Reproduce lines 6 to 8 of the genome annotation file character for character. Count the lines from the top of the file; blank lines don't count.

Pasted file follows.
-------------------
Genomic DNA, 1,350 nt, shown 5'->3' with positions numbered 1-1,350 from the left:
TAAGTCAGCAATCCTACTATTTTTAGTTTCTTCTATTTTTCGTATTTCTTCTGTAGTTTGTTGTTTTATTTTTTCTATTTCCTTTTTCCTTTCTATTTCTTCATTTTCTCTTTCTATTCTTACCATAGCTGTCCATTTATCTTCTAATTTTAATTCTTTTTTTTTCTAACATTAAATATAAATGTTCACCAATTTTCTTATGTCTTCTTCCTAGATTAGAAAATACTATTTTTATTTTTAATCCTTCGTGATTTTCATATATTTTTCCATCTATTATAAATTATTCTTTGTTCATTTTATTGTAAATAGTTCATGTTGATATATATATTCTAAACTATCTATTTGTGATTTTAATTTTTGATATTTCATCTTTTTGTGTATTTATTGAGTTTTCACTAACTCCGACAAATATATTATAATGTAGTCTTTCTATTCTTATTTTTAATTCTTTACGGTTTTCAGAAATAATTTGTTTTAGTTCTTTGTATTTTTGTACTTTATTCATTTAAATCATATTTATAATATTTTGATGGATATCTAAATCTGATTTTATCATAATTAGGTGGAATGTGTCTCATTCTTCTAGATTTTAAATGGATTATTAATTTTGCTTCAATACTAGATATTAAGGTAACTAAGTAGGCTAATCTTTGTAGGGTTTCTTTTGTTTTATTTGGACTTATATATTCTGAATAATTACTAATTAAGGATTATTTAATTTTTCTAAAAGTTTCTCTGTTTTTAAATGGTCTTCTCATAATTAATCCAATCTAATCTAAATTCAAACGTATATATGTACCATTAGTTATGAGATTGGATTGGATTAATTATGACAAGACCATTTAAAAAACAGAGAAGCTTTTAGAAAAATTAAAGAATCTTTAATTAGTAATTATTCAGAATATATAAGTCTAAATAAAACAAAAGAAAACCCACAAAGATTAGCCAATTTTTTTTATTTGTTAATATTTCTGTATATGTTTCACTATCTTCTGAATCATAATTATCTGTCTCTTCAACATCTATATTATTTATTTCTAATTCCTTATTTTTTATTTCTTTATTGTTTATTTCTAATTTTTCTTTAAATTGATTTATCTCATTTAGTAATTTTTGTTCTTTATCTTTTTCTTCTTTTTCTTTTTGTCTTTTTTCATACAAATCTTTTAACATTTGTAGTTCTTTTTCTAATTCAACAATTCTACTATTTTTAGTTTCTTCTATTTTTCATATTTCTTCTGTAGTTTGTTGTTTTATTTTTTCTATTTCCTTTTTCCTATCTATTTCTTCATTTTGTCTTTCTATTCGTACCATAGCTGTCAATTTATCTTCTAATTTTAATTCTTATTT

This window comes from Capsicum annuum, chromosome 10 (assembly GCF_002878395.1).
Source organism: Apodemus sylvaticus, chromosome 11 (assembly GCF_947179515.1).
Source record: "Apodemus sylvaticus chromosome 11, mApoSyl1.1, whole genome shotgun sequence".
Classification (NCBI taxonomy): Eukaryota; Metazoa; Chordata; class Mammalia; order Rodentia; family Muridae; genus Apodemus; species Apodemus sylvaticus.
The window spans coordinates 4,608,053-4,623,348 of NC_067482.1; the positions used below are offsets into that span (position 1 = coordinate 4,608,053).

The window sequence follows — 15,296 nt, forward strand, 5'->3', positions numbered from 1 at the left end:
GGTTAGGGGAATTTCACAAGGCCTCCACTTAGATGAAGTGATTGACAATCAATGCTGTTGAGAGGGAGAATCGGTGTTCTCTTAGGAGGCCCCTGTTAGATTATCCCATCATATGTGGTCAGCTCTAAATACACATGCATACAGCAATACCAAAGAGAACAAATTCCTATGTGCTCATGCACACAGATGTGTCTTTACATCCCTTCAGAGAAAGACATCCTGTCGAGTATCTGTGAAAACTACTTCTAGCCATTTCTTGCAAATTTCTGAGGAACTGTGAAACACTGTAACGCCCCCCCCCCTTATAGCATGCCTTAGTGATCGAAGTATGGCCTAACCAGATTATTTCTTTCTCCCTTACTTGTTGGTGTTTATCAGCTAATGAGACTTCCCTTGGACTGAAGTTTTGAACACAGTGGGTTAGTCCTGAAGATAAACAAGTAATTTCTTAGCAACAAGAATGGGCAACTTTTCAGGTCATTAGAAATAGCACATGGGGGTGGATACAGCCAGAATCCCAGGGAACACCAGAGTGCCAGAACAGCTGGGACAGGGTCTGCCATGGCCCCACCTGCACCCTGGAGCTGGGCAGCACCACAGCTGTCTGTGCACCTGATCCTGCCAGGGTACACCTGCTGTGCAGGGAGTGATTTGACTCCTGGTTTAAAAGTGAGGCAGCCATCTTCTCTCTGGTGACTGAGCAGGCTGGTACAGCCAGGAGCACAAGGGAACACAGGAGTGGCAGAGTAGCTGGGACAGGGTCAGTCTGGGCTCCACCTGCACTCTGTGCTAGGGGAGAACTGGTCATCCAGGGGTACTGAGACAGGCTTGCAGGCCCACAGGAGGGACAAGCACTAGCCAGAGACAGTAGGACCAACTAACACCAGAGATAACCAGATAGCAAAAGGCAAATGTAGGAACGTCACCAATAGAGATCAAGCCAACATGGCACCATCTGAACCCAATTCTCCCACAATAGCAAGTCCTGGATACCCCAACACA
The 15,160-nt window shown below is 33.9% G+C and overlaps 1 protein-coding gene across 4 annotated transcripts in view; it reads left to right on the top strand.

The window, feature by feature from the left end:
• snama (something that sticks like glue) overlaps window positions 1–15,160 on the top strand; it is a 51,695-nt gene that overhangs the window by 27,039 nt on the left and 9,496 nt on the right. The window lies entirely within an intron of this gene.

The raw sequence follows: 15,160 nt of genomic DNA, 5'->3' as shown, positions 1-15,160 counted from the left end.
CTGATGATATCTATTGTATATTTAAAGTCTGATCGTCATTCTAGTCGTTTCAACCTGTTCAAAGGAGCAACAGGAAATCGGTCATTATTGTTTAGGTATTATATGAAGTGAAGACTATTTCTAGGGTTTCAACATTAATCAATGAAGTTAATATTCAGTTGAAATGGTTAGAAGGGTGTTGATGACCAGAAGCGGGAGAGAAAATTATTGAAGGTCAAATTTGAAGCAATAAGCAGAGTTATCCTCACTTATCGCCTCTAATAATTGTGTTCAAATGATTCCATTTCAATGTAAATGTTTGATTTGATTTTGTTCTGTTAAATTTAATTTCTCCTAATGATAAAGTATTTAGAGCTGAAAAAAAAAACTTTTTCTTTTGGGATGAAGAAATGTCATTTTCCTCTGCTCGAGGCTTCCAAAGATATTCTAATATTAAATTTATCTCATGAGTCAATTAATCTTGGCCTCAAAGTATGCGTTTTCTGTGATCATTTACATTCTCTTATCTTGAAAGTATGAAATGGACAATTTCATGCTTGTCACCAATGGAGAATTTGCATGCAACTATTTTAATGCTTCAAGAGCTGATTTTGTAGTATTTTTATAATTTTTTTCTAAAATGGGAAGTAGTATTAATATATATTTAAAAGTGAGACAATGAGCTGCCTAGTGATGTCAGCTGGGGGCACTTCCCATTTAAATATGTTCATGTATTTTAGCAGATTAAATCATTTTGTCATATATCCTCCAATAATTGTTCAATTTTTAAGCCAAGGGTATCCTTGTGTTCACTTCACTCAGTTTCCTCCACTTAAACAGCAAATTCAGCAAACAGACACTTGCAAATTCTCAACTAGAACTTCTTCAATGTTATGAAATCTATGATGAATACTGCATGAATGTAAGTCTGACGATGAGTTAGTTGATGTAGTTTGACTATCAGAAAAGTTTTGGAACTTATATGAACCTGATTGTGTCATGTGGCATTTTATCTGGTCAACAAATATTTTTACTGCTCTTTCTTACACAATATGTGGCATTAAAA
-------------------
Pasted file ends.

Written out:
Classification (NCBI taxonomy): Eukaryota; Metazoa; Chordata; class Mammalia; order Rodentia; family Muridae; genus Apodemus; species Apodemus sylvaticus.
The window spans coordinates 4,608,053-4,623,348 of NC_067482.1; the positions used below are offsets into that span (position 1 = coordinate 4,608,053).

The window sequence follows — 15,296 nt, forward strand, 5'->3', positions numbered from 1 at the left end: